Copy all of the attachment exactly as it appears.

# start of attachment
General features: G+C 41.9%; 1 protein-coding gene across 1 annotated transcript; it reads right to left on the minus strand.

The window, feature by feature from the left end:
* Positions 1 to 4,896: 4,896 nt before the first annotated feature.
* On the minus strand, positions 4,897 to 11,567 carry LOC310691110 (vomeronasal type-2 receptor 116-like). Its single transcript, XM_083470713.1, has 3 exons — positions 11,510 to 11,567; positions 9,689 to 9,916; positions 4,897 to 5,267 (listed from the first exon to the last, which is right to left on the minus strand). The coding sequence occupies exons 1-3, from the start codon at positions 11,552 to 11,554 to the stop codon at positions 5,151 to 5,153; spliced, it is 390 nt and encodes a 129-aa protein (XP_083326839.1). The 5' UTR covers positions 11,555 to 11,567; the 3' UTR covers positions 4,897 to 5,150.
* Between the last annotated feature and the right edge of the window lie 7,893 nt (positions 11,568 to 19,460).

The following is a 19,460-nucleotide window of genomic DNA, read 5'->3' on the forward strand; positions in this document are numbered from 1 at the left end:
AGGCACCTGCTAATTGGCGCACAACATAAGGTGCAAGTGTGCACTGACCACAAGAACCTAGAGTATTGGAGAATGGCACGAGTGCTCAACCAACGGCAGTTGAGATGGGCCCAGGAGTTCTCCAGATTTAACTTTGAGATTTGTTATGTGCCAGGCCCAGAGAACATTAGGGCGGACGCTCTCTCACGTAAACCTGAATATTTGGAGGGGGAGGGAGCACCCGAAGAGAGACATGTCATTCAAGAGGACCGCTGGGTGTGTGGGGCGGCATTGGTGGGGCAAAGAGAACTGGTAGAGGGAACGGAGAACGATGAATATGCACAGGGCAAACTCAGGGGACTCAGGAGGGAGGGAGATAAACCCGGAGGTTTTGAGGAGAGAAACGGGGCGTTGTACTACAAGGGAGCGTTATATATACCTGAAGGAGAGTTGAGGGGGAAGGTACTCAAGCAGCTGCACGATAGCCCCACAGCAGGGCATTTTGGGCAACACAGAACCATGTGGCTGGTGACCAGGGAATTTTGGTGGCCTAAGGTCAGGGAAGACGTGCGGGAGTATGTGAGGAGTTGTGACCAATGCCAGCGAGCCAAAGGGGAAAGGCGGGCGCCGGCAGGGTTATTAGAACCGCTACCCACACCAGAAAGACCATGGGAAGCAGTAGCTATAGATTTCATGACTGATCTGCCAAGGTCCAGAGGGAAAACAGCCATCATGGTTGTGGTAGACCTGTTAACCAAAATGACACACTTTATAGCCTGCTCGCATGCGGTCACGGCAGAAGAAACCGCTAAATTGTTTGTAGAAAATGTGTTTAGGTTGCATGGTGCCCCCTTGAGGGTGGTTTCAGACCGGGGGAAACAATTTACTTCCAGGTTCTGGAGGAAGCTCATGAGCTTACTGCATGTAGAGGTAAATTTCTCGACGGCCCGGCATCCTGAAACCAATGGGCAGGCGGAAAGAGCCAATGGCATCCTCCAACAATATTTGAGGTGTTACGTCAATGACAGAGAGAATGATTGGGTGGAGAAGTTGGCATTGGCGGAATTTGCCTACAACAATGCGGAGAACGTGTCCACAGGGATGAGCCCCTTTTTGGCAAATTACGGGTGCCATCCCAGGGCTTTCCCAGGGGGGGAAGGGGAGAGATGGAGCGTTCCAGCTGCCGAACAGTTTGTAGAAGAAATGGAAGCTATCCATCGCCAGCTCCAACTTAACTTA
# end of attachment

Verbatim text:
General features: G+C 41.9%; 1 protein-coding gene across 1 annotated transcript; it reads right to left on the minus strand.

The window, feature by feature from the left end:
* Positions 1 to 4,896: 4,896 nt before the first annotated feature.
* On the minus strand, positions 4,897 to 11,567 carry LOC310691110 (vomeronasal type-2 receptor 116-like). Its single transcript, XM_083470713.1, has 3 exons — positions 11,510 to 11,567; positions 9,689 to 9,916; positions 4,897 to 5,267 (listed from the first exon to the last, which is right to left on the minus strand). The coding sequence occupies exons 1-3, from the start codon at positions 11,552 to 11,554 to the stop codon at positions 5,151 to 5,153; spliced, it is 390 nt and encodes a 129-aa protein (XP_083326839.1). The 5' UTR covers positions 11,555 to 11,567; the 3' UTR covers positions 4,897 to 5,150.
* Between the last annotated feature and the right edge of the window lie 7,893 nt (positions 11,568 to 19,460).

The following is a 19,460-nucleotide window of genomic DNA, read 5'->3' on the forward strand; positions in this document are numbered from 1 at the left end:
AGGCACCTGCTAATTGGCGCACAACATAAGGTGCAAGTGTGCACTGACCACAAGAACCTAGAGTATTGGAGAATGGCACGAGTGCTCAACCAACGGCAGTTGAGATGGGCCCAGGAGTTCTCCAGATTTAACTTTGAGATTTGTTATGTGCCAGGCCCAGAGAACATTAGGGCGGACGCTCTCTCACGTAAACCTGAATATTTGGAGGGGGAGGGAGCACCCGAAGAGAGACATGTCATTCAAGAGGACCGCTGGGTGTGTGGGGCGGCATTGGTGGGGCAAAGAGAACTGGTAGAGGGAACGGAGAACGATGAATATGCACAGGGCAAACTCAGGGGACTCAGGAGGGAGGGAGATAAACCCGGAGGTTTTGAGGAGAGAAACGGGGCGTTGTACTACAAGGGAGCGTTATATATACCTGAAGGAGAGTTGAGGGGGAAGGTACTCAAGCAGCTGCACGATAGCCCCACAGCAGGGCATTTTGGGCAACACAGAACCATGTGGCTGGTGACCAGGGAATTTTGGTGGCCTAAGGTCAGGGAAGACGTGCGGGAGTATGTGAGGAGTTGTGACCAATGCCAGCGAGCCAAAGGGGAAAGGCGGGCGCCGGCAGGGTTATTAGAACCGCTACCCACACCAGAAAGACCATGGGAAGCAGTAGCTATAGATTTCATGACTGATCTGCCAAGGTCCAGAGGGAAAACAGCCATCATGGTTGTGGTAGACCTGTTAACCAAAATGACACACTTTATAGCCTGCTCGCATGCGGTCACGGCAGAAGAAACCGCTAAATTGTTTGTAGAAAATGTGTTTAGGTTGCATGGTGCCCCCTTGAGGGTGGTTTCAGACCGGGGGAAACAATTTACTTCCAGGTTCTGGAGGAAGCTCATGAGCTTACTGCATGTAGAGGTAAATTTCTCGACGGCCCGGCATCCTGAAACCAATGGGCAGGCGGAAAGAGCCAATGGCATCCTCCAACAATATTTGAGGTGTTACGTCAATGACAGAGAGAATGATTGGGTGGAGAAGTTGGCATTGGCGGAATTTGCCTACAACAATGCGGAGAACGTGTCCACAGGGATGAGCCCCTTTTTGGCAAATTACGGGTGCCATCCCAGGGCTTTCCCAGGGGGGGAAGGGGAGAGATGGAGCGTTCCAGCTGCCGAACAGTTTGTAGAAGAAATGGAAGCTATCCATCGCCAGCTCCAACTTAACTTA